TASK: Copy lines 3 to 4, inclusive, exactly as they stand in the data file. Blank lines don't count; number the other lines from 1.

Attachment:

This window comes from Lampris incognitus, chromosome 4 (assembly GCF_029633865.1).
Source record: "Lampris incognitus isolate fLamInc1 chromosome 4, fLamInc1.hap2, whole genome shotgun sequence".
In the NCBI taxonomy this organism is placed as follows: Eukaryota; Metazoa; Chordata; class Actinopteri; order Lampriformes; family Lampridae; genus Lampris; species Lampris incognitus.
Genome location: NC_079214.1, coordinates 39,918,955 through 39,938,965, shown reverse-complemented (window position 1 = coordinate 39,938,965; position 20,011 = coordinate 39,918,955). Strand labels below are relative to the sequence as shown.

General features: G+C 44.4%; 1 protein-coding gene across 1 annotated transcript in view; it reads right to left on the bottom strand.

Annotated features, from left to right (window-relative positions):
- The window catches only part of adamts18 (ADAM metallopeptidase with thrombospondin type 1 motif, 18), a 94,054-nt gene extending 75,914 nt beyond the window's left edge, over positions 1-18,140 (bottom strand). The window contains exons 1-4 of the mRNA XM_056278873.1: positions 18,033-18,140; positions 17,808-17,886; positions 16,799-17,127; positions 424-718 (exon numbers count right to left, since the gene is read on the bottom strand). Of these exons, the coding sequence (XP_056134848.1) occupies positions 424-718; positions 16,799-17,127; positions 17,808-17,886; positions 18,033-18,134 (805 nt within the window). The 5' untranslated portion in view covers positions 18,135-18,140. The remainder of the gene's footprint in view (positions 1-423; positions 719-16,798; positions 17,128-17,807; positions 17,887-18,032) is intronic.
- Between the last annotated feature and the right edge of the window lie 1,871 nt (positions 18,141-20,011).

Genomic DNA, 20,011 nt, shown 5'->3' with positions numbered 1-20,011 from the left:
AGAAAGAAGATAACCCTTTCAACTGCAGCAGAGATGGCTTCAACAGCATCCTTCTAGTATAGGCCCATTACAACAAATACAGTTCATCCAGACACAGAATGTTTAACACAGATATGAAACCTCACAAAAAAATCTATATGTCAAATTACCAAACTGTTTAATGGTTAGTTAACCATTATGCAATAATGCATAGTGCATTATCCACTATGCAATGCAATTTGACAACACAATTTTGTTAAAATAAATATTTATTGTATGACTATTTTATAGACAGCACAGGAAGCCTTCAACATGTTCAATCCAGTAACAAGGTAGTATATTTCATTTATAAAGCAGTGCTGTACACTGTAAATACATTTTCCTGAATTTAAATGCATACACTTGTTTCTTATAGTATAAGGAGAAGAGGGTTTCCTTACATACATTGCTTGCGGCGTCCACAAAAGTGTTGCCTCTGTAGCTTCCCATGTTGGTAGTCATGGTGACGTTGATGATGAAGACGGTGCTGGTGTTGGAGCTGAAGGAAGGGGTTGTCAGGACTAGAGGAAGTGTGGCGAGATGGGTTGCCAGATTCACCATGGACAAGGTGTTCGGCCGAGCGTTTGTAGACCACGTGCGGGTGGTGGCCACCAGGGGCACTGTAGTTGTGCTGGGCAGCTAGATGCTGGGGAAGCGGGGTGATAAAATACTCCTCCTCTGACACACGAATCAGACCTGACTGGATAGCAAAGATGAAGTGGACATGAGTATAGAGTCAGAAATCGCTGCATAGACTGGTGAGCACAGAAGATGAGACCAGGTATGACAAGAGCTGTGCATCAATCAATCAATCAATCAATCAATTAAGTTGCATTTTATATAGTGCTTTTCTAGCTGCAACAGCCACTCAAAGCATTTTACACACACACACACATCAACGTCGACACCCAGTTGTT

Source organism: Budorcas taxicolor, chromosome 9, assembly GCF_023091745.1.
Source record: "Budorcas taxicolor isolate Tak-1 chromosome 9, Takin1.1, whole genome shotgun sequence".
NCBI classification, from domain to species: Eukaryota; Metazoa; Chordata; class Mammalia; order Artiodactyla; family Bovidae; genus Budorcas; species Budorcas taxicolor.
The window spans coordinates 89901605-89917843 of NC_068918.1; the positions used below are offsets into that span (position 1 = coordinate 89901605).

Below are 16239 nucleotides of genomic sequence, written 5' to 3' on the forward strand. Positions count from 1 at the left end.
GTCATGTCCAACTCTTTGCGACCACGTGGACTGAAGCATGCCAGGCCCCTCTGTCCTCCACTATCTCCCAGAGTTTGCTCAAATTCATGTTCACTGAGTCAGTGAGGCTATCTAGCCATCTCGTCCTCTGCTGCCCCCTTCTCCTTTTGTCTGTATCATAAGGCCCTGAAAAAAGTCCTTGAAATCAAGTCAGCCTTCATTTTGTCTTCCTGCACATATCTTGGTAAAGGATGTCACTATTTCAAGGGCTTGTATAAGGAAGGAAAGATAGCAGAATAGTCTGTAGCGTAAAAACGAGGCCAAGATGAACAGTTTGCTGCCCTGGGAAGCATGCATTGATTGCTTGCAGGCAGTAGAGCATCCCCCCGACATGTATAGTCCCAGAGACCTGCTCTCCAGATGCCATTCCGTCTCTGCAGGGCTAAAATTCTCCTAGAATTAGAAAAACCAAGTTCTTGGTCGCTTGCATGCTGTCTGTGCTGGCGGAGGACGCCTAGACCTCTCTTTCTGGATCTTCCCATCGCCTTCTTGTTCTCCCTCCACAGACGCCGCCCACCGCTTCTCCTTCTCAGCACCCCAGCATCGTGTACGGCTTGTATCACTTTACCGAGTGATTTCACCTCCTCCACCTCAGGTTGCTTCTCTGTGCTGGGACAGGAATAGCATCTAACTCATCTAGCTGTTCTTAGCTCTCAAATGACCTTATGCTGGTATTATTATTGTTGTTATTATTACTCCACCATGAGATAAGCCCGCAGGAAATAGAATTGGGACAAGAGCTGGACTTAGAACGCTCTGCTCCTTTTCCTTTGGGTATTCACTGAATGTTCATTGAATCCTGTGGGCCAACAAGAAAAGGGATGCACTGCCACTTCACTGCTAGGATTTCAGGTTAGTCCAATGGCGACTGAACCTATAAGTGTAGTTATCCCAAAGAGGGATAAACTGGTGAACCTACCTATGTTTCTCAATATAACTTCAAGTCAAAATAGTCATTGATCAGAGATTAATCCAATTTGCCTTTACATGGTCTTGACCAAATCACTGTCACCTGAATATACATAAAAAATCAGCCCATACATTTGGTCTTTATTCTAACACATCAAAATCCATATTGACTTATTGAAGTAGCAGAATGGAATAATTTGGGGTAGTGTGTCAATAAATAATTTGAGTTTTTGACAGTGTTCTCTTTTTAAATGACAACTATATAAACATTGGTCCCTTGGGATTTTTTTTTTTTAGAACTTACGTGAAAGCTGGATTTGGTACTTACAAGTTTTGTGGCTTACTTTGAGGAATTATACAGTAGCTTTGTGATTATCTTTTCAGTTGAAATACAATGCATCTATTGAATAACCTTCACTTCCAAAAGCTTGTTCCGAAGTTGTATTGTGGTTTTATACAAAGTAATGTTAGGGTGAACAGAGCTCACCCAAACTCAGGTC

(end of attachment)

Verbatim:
In the NCBI taxonomy this organism is placed as follows: Eukaryota; Metazoa; Chordata; class Actinopteri; order Lampriformes; family Lampridae; genus Lampris; species Lampris incognitus.
Genome location: NC_079214.1, coordinates 39,918,955 through 39,938,965, shown reverse-complemented (window position 1 = coordinate 39,938,965; position 20,011 = coordinate 39,918,955). Strand labels below are relative to the sequence as shown.